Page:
The Location of Anomie: a culture case study of urbanization: Buffalo, NY, 1810-1910

From Dr.Elwin H. Powell's book,
Design of Discord:
Studies of Anomie, (New York: Oxford University Press. 1970)

Our home is in the city's dust and strife From its too feverish air, we breathe our life Ours is no soft commune with field and sky, Not ours in depth of summer wood to lie, And take from Nature's ever lavish hand The stores of pleasure there at our command From all her life and bloom we dwell apart The year's sweet fall,: the coming of her springs,

All have the strange, sad feel of distant things.
--David Gray, Buffalo poet and newspaper editor, 1873

The city embodies the profound contradictions of our time, a paradox of organized chaos, of regimented individualism. A monolith devoid of inner coherence, the city's "parts" seem unrelated to the whole. Lewis Mumford summed it up: "external regularity; internal disruption." In the city, says R.E. Park. "man gains his freedom but loses his direction"; urbanization "secularizes society and individuates the person." More a population aggregate than a community. -the city is functionally integrated through the cash nexus, but there is "no communication and no consensus . . . human relations are symbiotic rather than social." Anomie is the essence of urbanism as a way of life.

When the American city was young if imbibed the dreamy utopianism of the surrounding culture. Established as a trading post by the Holland Land Company in 1802, the village of Buffalo (pop. 1500) was burned by the British in 1813, grew to a population of 2000 by 1820, then quadrupled during the next decade after the completion of the Erie Canal in 1825, Buffalo as designed by Joseph Ellicott, who had assisted L'Enfant with the planning of Washington, D.C. Ellicott laid out the main streets as spokes radiating from a semicircular wheel. In the semicircle was his private estate, which he -donated to the town as a public park. Ellic6tt gave the city valuable waterfront property upon which piers were to be built and rented at a profit to support city government and thus obviate the necessity for taxes -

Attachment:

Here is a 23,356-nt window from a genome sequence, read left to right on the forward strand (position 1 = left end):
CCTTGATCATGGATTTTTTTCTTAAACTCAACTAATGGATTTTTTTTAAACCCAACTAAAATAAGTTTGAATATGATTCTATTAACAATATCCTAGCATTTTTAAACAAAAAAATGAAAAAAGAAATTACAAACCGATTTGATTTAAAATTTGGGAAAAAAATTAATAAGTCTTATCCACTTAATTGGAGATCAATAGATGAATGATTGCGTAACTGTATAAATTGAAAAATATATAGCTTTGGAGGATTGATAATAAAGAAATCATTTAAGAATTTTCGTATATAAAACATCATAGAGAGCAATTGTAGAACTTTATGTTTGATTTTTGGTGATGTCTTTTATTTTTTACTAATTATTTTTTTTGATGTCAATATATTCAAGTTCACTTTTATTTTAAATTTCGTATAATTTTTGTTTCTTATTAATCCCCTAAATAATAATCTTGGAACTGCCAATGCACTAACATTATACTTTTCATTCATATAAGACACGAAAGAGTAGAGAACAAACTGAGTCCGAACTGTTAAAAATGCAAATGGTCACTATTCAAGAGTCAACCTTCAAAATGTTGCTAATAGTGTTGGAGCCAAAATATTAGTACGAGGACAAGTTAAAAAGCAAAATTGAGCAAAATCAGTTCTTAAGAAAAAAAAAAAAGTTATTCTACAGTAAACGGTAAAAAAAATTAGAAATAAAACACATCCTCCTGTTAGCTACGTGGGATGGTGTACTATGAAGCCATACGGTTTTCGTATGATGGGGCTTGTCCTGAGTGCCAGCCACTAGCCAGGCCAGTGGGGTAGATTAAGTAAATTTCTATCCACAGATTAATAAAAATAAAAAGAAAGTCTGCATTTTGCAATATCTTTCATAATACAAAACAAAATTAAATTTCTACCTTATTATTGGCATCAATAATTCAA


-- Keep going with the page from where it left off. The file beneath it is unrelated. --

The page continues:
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municipal socialism 75 years before the word came into currency. The city accepted Ellicott's gift, chopped up the estate and sold it to businessmen,- ran gridiron streets across the basic raidan design, producing a chaos of parallelograms and trapezoids, and allowed private interests to grab the waterfront. Far from having a source of revenue, the city found itself paying rent to the pier-

owners by the 1870's. In the 1860's a kinsman of Ellicott's lamented that "a little of our Yankee love of straight lines" could not have been allowed to give way to the, wishes of a man "whose soul was bound up in the prosperity of this town ... his name will not now be linked with the city. But history is nothing if not ironic. By the 1950's the Ellicott district was a dense, decaying slum. Ellicott's end is emblematic of the fate of the visionary in America. Disillusioned by the rejection of his bold and imaginative plan for the city, he hanged himself in 1826. If he could see Buffalo today he would have no reason to regret his final act.

But the 1830's were confident years, when De Tocqueville's happy republic still absorbed the morning sun. The happy republic, like the dancing bear, did after all perform and, to the astonishment of the rest of the world, ordinary men proved capable of managing their ordinary lives."

Contact Ed Powell for more information at:

ehpowell@aol.com




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